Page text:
What assumptions have you made about marriage?
Damon and I have been married for seven months. Before marriage, we had assumptions about married life. God has taught me a lot throughout this first year by showing me where my assumptions were wrong.
My first assumption was that my husband would comfort me and cheer me up when I was having a bad day. However, somewhere in the middle of kettle season, I realized the selfishness of this assumption. I was having a rough day; sleep deprivation had taken its toll. I just wanted my husband to give me a hug and say, “Everything’s going to be okay.”
At the same time, Damon was handling a difficult situation at the corps and just wanted me to say, “You’re doing a good job.” While we were both feeling pressured, we couldn’t help each other. We had to turn to Jesus. I am learning that, in marriage, we need to depend on Christ instead of putting our burdens on each other.
My second assumption was that it was going to be easy to center our marriage on Christ. After all, my husband and I are Christians, and we have dedicated our lives to serving the Lord.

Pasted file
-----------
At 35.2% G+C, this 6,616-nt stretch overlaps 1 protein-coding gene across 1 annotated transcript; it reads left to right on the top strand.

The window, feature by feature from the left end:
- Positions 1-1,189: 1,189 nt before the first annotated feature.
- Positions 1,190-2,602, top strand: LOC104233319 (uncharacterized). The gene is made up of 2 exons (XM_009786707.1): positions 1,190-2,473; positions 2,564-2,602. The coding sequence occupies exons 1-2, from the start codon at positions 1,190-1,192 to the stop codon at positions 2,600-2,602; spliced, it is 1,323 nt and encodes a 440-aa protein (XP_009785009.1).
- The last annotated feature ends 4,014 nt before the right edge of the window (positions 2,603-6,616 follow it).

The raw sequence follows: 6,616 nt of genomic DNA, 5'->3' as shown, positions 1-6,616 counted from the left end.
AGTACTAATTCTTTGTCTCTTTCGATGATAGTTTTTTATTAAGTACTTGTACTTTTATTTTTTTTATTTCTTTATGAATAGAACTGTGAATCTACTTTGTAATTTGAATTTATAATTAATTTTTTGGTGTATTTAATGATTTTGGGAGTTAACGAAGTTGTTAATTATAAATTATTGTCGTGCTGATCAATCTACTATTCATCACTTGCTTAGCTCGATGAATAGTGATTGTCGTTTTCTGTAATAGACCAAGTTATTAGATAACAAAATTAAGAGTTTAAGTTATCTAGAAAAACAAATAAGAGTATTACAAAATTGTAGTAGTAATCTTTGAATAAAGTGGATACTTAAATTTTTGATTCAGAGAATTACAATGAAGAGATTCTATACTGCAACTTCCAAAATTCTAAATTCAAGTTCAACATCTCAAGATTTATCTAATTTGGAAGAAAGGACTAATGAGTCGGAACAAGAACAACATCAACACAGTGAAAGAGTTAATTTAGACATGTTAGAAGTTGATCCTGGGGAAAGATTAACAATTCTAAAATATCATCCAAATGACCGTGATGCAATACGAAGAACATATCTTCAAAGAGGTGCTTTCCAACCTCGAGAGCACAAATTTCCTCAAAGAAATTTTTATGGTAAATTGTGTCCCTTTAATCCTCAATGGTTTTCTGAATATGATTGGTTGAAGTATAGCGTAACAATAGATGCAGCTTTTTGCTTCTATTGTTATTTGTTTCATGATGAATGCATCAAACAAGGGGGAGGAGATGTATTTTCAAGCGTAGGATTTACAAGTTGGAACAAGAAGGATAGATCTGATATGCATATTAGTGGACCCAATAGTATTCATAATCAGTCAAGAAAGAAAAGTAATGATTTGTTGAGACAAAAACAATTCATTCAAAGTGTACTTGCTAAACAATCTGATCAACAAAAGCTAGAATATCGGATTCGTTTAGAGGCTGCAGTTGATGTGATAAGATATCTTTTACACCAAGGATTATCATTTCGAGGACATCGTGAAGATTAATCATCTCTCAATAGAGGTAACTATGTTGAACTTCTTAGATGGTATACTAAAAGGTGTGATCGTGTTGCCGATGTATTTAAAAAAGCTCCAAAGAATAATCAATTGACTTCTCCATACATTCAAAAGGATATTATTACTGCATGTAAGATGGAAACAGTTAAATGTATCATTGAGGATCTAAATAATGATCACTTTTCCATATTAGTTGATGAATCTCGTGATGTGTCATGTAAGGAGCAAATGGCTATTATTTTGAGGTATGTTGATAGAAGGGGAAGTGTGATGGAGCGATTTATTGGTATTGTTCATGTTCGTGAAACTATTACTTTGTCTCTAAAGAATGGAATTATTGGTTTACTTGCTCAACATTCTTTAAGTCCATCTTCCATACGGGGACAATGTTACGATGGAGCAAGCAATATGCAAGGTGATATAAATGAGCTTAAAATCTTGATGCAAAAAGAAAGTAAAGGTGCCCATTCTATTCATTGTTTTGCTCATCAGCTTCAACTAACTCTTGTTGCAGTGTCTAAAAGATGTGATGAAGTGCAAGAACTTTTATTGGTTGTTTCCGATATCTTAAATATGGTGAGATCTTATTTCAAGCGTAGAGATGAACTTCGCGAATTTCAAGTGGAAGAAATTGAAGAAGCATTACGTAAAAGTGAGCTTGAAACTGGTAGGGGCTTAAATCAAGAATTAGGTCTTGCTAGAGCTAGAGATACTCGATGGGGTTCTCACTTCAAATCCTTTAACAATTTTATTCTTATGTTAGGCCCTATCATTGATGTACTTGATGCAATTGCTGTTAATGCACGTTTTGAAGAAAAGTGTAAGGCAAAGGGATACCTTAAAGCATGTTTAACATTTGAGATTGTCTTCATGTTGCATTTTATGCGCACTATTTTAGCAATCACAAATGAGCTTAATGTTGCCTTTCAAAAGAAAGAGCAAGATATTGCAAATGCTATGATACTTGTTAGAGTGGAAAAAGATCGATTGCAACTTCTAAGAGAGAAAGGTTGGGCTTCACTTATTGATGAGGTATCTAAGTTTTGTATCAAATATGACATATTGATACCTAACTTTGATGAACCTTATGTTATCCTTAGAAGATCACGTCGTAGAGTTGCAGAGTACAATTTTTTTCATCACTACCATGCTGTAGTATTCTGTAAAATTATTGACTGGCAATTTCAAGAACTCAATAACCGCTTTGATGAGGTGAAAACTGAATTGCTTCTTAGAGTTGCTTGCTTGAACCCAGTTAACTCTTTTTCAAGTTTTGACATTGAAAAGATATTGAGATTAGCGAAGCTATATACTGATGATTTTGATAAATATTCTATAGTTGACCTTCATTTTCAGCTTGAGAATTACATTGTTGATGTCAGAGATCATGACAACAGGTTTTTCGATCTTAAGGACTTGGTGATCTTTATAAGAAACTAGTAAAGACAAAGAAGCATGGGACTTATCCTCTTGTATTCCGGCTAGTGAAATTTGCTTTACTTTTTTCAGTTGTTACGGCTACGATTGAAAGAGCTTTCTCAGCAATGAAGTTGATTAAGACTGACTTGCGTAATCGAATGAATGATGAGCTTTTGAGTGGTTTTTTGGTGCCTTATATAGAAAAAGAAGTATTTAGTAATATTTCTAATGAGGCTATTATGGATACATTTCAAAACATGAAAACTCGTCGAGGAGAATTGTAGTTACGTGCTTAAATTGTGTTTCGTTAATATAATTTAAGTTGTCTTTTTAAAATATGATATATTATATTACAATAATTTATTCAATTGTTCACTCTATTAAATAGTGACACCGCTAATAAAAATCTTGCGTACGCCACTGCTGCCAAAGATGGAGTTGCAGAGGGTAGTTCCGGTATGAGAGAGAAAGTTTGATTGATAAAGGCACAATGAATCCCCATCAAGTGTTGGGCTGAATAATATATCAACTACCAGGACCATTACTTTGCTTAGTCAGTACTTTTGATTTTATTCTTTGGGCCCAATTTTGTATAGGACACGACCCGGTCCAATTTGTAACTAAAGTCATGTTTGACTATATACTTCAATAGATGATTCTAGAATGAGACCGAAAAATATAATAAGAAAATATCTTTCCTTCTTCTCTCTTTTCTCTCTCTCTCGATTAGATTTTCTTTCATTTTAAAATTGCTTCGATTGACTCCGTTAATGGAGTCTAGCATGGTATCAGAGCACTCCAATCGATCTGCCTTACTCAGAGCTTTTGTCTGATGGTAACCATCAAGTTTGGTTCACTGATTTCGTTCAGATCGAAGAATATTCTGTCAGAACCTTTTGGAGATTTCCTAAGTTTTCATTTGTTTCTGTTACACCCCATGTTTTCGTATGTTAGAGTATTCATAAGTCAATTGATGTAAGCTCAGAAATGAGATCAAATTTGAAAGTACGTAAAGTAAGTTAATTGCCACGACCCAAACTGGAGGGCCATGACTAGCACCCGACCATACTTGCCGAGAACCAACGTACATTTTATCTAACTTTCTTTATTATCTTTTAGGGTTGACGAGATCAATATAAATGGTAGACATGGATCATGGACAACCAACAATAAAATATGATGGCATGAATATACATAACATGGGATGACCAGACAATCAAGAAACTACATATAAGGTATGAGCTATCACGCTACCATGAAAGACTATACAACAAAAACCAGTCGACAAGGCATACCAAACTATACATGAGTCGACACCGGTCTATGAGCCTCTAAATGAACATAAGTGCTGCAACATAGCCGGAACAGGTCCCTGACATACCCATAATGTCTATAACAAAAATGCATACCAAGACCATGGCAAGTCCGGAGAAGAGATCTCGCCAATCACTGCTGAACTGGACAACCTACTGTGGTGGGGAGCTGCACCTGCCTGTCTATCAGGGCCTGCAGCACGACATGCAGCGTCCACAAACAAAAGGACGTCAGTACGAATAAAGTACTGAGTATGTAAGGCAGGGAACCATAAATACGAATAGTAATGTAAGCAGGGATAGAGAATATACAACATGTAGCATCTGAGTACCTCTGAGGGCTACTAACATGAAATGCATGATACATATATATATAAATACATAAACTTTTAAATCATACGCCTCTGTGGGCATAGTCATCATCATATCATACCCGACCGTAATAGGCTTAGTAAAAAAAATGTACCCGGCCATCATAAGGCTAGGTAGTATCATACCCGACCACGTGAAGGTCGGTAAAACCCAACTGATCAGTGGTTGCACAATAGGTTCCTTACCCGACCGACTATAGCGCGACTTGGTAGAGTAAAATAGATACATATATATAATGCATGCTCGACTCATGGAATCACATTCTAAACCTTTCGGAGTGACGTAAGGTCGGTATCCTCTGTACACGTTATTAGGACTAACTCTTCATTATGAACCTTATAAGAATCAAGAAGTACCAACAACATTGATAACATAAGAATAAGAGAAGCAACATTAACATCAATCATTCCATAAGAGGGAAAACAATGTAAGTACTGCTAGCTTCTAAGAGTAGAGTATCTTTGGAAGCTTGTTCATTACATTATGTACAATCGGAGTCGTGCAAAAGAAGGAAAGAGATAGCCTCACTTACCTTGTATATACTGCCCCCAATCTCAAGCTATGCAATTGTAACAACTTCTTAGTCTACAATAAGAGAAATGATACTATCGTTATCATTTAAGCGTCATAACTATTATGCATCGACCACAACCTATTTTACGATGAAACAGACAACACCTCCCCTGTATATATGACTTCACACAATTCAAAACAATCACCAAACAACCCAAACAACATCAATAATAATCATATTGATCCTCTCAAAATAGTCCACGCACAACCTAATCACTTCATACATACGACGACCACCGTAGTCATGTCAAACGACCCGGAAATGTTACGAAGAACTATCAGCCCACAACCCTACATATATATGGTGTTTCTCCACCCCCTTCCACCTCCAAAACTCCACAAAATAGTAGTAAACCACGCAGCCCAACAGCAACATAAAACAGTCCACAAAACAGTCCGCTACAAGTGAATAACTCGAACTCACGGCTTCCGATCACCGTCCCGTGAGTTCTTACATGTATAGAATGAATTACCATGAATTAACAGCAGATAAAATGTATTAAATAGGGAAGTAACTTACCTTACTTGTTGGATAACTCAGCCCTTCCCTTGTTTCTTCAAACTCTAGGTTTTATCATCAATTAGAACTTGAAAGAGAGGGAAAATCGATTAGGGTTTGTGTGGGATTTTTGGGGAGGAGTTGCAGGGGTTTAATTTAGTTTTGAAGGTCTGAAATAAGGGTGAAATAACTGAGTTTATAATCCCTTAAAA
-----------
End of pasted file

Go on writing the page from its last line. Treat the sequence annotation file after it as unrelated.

My third assumption was that my husband and I would always act as if we love each other. We know that we love each other, but there are days when our selfishness comes out: when neither one of us wants to walk the dog, Damon doesn’t want to listen to my random stories, and I don’t want to help him find his socks.
On these days, I am reminded that love—real love—is more than an emotion or a phrase. Real love is a commitment, proven by action.
A theme verse for our marriage, 1 John 3:18 is: “Dear children, let us not love with words or speech, but with actions and in truth.”
What does marriage mean to me? Right now, it means walking side–by–side with my husband as we learn to depend on Christ, to grow in Him, and to live day–by–day with an attitude of self-sacrificing love.
—Lieutenants Allison and Damon W. Bethel
are corps officers at the Hartford (North End), Conn., Corps.